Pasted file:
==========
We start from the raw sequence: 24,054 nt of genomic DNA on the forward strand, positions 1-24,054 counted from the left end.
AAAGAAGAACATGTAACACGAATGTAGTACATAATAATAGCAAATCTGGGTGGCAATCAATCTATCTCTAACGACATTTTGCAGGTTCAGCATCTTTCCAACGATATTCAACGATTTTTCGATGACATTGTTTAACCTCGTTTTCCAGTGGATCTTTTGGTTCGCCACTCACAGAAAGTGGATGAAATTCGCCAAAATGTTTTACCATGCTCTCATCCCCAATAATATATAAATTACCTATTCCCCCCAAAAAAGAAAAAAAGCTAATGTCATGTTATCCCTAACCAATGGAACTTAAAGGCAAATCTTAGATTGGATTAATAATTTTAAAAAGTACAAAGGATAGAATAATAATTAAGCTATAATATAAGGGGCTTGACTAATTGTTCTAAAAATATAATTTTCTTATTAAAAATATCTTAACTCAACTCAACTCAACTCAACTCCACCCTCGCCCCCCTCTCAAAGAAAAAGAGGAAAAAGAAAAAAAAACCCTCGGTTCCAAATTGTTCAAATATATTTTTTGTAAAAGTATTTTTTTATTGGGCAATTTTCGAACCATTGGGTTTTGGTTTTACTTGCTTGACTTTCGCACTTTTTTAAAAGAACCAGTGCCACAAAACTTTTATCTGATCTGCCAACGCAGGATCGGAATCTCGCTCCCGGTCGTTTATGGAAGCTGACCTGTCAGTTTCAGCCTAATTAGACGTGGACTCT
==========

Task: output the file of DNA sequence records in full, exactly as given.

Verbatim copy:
We start from the raw sequence: 24,054 nt of genomic DNA on the forward strand, positions 1-24,054 counted from the left end.
AAAGAAGAACATGTAACACGAATGTAGTACATAATAATAGCAAATCTGGGTGGCAATCAATCTATCTCTAACGACATTTTGCAGGTTCAGCATCTTTCCAACGATATTCAACGATTTTTCGATGACATTGTTTAACCTCGTTTTCCAGTGGATCTTTTGGTTCGCCACTCACAGAAAGTGGATGAAATTCGCCAAAATGTTTTACCATGCTCTCATCCCCAATAATATATAAATTACCTATTCCCCCCAAAAAAGAAAAAAAGCTAATGTCATGTTATCCCTAACCAATGGAACTTAAAGGCAAATCTTAGATTGGATTAATAATTTTAAAAAGTACAAAGGATAGAATAATAATTAAGCTATAATATAAGGGGCTTGACTAATTGTTCTAAAAATATAATTTTCTTATTAAAAATATCTTAACTCAACTCAACTCAACTCAACTCCACCCTCGCCCCCCTCTCAAAGAAAAAGAGGAAAAAGAAAAAAAAACCCTCGGTTCCAAATTGTTCAAATATATTTTTTGTAAAAGTATTTTTTTATTGGGCAATTTTCGAACCATTGGGTTTTGGTTTTACTTGCTTGACTTTCGCACTTTTTTAAAAGAACCAGTGCCACAAAACTTTTATCTGATCTGCCAACGCAGGATCGGAATCTCGCTCCCGGTCGTTTATGGAAGCTGACCTGTCAGTTTCAGCCTAATTAGACGTGGACTCT